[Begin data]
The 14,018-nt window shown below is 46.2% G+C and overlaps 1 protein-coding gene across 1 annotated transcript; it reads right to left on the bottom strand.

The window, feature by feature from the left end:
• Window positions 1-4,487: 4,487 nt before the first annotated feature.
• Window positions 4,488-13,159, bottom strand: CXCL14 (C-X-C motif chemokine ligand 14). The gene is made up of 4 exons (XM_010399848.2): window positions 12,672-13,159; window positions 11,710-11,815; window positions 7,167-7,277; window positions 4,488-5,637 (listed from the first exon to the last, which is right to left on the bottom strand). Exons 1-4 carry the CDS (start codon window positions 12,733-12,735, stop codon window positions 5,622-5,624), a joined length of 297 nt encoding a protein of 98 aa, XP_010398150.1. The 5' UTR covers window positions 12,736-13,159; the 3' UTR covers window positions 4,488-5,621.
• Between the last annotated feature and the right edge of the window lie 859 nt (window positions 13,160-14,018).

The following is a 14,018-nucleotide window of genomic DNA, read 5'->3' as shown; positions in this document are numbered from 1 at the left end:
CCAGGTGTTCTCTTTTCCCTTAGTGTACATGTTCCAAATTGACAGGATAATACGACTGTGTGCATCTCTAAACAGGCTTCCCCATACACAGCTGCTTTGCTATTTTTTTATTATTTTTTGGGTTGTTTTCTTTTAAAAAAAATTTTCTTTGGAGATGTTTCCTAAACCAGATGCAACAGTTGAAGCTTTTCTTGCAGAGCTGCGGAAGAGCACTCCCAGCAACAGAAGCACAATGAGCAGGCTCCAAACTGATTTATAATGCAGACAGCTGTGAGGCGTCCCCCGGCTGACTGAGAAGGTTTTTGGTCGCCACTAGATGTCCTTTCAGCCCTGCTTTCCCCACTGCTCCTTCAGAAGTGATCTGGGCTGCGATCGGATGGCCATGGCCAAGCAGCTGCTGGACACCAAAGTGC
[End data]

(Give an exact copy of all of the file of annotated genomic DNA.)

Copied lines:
The 14,018-nt window shown below is 46.2% G+C and overlaps 1 protein-coding gene across 1 annotated transcript; it reads right to left on the bottom strand.

The window, feature by feature from the left end:
• Window positions 1-4,487: 4,487 nt before the first annotated feature.
• Window positions 4,488-13,159, bottom strand: CXCL14 (C-X-C motif chemokine ligand 14). The gene is made up of 4 exons (XM_010399848.2): window positions 12,672-13,159; window positions 11,710-11,815; window positions 7,167-7,277; window positions 4,488-5,637 (listed from the first exon to the last, which is right to left on the bottom strand). Exons 1-4 carry the CDS (start codon window positions 12,733-12,735, stop codon window positions 5,622-5,624), a joined length of 297 nt encoding a protein of 98 aa, XP_010398150.1. The 5' UTR covers window positions 12,736-13,159; the 3' UTR covers window positions 4,488-5,621.
• Between the last annotated feature and the right edge of the window lie 859 nt (window positions 13,160-14,018).

The following is a 14,018-nucleotide window of genomic DNA, read 5'->3' as shown; positions in this document are numbered from 1 at the left end:
CCAGGTGTTCTCTTTTCCCTTAGTGTACATGTTCCAAATTGACAGGATAATACGACTGTGTGCATCTCTAAACAGGCTTCCCCATACACAGCTGCTTTGCTATTTTTTTATTATTTTTTGGGTTGTTTTCTTTTAAAAAAAATTTTCTTTGGAGATGTTTCCTAAACCAGATGCAACAGTTGAAGCTTTTCTTGCAGAGCTGCGGAAGAGCACTCCCAGCAACAGAAGCACAATGAGCAGGCTCCAAACTGATTTATAATGCAGACAGCTGTGAGGCGTCCCCCGGCTGACTGAGAAGGTTTTTGGTCGCCACTAGATGTCCTTTCAGCCCTGCTTTCCCCACTGCTCCTTCAGAAGTGATCTGGGCTGCGATCGGATGGCCATGGCCAAGCAGCTGCTGGACACCAAAGTGC